Amelia’s Magazine | Allow Yourself to Get Lost With Chet Baker


As “Let’s Get Lost” is finally released on DVD, we must ask ourselves if the chaos and confusion created by Bruce Weber doesn’t allow unprecedented understanding of the enigmatic jazz legend, Chet Baker.

As the nation faces another dubious and unpredictable British summer, Bruce Weber’s “Let’s Get Lost,” released on DVD on the 28th of July, brings a touch of the Santa Monica heat and dust to our eyes and ears. Originally released in 1988, “Let’s Get Lost” chronicles the life of Chet Baker, the famous and infamous West Coast trumpeter often cited as the founder of “cool jazz,” throughout his four-decade-spanning career, up until his untimely and enigmatic death in 1988. “Untimely” may well be the key word here as the dictums of Time and Age are rendered utterly irrelevant in this film. By jumping back and forth in time and space through images of Baker’s face, once youthful later wizened and ravaged, and interviews with fans, associates, ex-wives and children, we are drawn into the hazy unpredictability that pervades Chet Baker‘s life.

Through constant juxtaposition of vintage photographs by William Claxton and footage by Weber, we come to know the discordant sides of Baker that served as bookends to his life – struggling to enforce some kind of order as he moved from a youth hungry for bacon, lettuce and tomato sandwiches, to an adult hungry for heroin. The scrapbook style refutes all attempts at linear narration tracing one man’s decent from greatness to the gutter and back again, and leaves Baker’s story as fluid and changeable as ever. Depending on who you listen to, collaborators or ex-wives, Baker was a manipulative devil or a “Greek god.” In Weber’s own words, “Chet had sold his story countless times but no one ever owned Chet’s story,” so we can only accept all accounts as equally valid.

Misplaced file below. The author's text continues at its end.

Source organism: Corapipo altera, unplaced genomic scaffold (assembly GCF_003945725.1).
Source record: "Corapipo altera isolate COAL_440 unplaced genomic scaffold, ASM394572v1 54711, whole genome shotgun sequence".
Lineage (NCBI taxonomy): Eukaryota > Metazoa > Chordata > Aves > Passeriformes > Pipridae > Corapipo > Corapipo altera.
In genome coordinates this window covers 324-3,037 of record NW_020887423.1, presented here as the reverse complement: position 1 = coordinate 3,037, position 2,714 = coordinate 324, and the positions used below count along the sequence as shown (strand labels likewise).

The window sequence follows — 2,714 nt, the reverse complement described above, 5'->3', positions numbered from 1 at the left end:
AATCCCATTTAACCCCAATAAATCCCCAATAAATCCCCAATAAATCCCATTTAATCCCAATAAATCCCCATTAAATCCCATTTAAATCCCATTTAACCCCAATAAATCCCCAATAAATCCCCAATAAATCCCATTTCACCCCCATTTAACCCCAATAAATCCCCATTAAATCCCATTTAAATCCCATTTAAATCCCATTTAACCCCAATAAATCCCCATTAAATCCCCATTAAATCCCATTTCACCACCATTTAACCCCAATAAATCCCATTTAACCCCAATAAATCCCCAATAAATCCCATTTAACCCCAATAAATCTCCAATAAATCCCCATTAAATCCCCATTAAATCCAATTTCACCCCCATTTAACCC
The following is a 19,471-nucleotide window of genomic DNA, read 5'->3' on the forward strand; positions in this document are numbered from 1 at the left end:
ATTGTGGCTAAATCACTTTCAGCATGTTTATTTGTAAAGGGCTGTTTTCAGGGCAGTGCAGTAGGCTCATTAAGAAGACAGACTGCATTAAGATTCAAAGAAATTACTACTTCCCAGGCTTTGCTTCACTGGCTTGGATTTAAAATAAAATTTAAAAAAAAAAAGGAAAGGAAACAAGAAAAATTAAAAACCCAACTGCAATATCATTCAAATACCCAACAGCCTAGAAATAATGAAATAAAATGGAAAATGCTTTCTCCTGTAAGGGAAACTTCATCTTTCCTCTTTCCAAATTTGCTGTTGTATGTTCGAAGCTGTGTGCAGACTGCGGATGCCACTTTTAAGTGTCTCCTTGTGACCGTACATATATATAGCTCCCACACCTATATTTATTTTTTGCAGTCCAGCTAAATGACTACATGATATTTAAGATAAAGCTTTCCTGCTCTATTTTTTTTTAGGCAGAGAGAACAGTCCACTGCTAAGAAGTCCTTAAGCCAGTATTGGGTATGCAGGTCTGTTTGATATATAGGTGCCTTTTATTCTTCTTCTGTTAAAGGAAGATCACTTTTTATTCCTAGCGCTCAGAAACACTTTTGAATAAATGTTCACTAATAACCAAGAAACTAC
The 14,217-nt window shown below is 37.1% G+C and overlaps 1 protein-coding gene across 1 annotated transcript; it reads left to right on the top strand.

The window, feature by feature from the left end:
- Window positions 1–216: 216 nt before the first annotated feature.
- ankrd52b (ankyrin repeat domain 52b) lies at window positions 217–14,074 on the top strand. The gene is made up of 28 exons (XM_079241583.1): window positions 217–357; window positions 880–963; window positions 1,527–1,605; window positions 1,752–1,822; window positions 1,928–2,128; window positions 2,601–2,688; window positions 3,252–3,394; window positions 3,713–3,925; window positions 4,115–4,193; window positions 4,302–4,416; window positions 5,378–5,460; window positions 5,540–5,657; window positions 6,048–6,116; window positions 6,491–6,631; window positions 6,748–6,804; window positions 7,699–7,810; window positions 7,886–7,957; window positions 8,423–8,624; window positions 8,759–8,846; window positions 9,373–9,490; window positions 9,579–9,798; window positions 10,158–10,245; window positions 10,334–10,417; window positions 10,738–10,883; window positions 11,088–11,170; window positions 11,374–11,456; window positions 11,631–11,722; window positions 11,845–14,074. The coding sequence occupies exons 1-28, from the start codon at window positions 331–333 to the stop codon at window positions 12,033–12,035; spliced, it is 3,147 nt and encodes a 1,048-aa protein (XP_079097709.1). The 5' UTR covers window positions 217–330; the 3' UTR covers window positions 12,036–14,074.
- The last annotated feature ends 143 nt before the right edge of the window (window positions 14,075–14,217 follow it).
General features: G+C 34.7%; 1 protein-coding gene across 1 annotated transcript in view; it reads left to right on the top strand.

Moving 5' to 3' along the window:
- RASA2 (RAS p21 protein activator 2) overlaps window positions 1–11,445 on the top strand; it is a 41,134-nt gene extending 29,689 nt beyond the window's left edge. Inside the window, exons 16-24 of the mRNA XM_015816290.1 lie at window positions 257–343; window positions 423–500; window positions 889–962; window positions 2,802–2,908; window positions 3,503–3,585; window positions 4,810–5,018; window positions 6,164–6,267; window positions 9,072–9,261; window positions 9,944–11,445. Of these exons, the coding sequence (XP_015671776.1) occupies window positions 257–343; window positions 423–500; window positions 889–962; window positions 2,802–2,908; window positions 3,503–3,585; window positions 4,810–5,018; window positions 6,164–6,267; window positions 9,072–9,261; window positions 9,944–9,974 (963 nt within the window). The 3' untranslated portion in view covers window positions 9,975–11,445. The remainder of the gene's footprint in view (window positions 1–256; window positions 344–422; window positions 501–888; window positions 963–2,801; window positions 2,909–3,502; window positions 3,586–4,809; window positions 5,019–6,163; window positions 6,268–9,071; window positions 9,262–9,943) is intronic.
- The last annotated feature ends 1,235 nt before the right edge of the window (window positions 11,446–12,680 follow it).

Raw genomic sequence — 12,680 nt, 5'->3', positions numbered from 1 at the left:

Indeed, it is the acceptance of the multiplicity of Chet Baker that renders him so interesting to this day when the cult of personality seems more important than ever. The images and recordings create a collage of Chet Bakers: a fresh-faced James Dean lookalike, personifying youth and vitality, his music epitomises the dusty, decaying romance of the West Coast as recorded by John Fante and Jack Kerouac. One moment he’s an army recruit, as clean-cut as a young Elvis, the next we hear he was a reprobate signed-up by his parents in an effort to save him from himself. He’s a star on the award-winning Steve Allen Show and a cameo in a low-budget Italian film rolled into one.

First, he’s on a stage in front of screaming fans, then he’s toothless and dirty, pumping gas at a seven-eleven…but then he’s back again, transformed-he‘s shed his skin. Try to keep up. As though by way of explanation, Weber sets the variety show to a backing of Baker’s angelic voice, jarred by images of his impossibly lined face, singing “how strange the change from major to minor.” The thing for which we must be most grateful is that though he did indeed fall from major to minor, he ultimately managed to climb back up to major, remaining to this day one of the most compelling musicians of our time.

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